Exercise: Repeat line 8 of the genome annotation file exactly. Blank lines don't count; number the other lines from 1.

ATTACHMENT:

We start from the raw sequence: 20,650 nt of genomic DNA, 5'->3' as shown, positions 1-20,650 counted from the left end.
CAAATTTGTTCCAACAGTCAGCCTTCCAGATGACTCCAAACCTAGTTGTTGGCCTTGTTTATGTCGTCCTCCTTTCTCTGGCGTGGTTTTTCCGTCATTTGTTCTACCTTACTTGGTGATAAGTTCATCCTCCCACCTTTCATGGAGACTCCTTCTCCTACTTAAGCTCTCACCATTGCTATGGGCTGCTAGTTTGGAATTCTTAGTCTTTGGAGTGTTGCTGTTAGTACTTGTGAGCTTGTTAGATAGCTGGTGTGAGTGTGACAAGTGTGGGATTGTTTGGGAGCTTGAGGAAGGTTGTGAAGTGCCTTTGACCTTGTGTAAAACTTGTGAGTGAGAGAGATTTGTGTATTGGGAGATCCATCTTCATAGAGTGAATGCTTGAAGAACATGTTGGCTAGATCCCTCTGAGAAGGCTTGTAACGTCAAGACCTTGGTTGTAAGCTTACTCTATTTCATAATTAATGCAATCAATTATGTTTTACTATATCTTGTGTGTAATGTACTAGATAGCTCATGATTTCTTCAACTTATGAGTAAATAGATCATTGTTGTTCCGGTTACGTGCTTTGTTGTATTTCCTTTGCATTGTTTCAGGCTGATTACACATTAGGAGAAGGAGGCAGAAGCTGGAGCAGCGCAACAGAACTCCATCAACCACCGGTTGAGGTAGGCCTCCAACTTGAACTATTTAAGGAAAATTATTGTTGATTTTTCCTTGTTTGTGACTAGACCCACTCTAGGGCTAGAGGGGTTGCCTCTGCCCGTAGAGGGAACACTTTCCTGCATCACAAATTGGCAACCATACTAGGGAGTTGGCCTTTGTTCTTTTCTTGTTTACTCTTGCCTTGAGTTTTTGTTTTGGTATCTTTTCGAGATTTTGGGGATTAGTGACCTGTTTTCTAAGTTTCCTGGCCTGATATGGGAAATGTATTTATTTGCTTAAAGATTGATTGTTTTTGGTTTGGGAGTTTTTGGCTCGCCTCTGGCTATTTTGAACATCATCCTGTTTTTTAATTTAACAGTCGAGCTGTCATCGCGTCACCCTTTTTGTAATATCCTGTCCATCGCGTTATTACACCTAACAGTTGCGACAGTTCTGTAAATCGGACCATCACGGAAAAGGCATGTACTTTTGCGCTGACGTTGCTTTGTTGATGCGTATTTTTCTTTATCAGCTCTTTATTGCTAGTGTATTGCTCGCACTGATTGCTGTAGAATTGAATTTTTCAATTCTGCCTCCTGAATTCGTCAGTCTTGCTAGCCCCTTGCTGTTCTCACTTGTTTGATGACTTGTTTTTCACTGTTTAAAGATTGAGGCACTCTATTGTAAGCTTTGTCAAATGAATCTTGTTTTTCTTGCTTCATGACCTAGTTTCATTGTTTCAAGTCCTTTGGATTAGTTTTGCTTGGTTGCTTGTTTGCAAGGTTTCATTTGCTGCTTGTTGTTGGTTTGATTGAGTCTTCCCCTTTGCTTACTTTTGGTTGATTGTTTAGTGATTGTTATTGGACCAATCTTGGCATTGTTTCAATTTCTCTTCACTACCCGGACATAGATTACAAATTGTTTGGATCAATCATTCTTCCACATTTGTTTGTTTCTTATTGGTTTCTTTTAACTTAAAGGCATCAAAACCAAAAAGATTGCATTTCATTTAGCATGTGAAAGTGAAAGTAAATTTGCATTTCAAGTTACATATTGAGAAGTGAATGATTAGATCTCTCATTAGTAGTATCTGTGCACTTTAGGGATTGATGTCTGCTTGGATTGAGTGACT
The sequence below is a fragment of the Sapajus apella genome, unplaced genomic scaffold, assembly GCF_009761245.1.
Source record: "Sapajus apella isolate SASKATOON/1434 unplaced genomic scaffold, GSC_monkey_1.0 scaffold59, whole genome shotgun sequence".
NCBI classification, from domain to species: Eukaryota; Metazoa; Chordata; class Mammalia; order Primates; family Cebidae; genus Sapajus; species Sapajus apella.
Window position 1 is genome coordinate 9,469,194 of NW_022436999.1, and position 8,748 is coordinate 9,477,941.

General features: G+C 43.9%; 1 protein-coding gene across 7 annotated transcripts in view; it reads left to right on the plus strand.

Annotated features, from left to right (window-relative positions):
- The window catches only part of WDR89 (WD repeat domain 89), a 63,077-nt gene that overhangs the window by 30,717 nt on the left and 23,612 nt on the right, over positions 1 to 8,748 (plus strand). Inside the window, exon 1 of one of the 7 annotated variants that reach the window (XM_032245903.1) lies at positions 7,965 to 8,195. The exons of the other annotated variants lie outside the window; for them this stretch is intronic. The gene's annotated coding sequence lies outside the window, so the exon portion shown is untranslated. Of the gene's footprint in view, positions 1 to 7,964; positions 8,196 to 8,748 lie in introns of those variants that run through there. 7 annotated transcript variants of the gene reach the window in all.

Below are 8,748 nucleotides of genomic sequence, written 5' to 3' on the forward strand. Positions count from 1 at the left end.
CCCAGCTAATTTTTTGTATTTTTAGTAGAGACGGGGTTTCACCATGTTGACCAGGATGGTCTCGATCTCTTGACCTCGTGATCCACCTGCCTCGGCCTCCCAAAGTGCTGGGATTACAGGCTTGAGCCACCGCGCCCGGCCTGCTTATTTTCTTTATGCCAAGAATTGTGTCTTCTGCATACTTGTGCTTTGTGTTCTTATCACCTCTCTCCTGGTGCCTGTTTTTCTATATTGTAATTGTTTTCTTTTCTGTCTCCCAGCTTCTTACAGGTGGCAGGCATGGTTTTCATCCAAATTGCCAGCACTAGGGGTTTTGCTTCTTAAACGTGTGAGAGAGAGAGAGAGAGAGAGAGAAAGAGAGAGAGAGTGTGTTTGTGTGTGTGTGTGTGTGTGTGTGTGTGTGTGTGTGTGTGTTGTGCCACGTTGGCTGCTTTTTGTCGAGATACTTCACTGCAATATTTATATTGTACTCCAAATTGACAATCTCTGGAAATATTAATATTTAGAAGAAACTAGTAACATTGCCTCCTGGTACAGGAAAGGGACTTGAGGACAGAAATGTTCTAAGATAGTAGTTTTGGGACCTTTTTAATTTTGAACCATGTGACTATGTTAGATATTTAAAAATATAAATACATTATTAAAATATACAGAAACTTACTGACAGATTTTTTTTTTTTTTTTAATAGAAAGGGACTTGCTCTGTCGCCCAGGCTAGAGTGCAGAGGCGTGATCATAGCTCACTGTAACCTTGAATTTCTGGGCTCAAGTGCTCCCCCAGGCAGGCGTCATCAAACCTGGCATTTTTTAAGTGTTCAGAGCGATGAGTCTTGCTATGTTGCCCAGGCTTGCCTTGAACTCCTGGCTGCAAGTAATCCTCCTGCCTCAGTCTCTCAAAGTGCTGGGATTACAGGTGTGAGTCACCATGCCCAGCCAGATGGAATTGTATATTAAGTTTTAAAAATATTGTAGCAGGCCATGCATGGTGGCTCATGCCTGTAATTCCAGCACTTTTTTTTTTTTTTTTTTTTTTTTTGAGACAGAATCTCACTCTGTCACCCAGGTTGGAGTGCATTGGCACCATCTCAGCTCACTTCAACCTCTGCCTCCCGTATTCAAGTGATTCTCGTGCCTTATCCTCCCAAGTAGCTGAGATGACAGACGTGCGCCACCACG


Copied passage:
Annotated features, from left to right (window-relative positions):